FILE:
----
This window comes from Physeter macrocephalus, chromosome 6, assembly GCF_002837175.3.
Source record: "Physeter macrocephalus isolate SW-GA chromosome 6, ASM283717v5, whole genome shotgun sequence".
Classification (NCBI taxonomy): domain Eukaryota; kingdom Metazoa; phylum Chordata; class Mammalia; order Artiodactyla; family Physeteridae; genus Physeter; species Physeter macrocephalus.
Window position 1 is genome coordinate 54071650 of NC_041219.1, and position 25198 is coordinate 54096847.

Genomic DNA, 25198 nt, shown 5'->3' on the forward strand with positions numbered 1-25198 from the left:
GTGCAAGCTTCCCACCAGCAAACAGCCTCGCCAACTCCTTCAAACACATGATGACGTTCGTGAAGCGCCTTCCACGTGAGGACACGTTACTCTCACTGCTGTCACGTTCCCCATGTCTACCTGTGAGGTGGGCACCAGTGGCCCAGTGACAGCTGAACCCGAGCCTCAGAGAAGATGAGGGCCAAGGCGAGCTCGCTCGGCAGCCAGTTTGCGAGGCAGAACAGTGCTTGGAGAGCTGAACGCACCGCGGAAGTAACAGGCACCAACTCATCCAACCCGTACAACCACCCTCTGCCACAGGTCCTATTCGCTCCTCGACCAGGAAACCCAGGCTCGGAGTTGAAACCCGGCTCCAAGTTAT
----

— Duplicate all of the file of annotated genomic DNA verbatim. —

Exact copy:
This window comes from Physeter macrocephalus, chromosome 6, assembly GCF_002837175.3.
Source record: "Physeter macrocephalus isolate SW-GA chromosome 6, ASM283717v5, whole genome shotgun sequence".
Classification (NCBI taxonomy): domain Eukaryota; kingdom Metazoa; phylum Chordata; class Mammalia; order Artiodactyla; family Physeteridae; genus Physeter; species Physeter macrocephalus.
Window position 1 is genome coordinate 54071650 of NC_041219.1, and position 25198 is coordinate 54096847.

Genomic DNA, 25198 nt, shown 5'->3' on the forward strand with positions numbered 1-25198 from the left:
GTGCAAGCTTCCCACCAGCAAACAGCCTCGCCAACTCCTTCAAACACATGATGACGTTCGTGAAGCGCCTTCCACGTGAGGACACGTTACTCTCACTGCTGTCACGTTCCCCATGTCTACCTGTGAGGTGGGCACCAGTGGCCCAGTGACAGCTGAACCCGAGCCTCAGAGAAGATGAGGGCCAAGGCGAGCTCGCTCGGCAGCCAGTTTGCGAGGCAGAACAGTGCTTGGAGAGCTGAACGCACCGCGGAAGTAACAGGCACCAACTCATCCAACCCGTACAACCACCCTCTGCCACAGGTCCTATTCGCTCCTCGACCAGGAAACCCAGGCTCGGAGTTGAAACCCGGCTCCAAGTTAT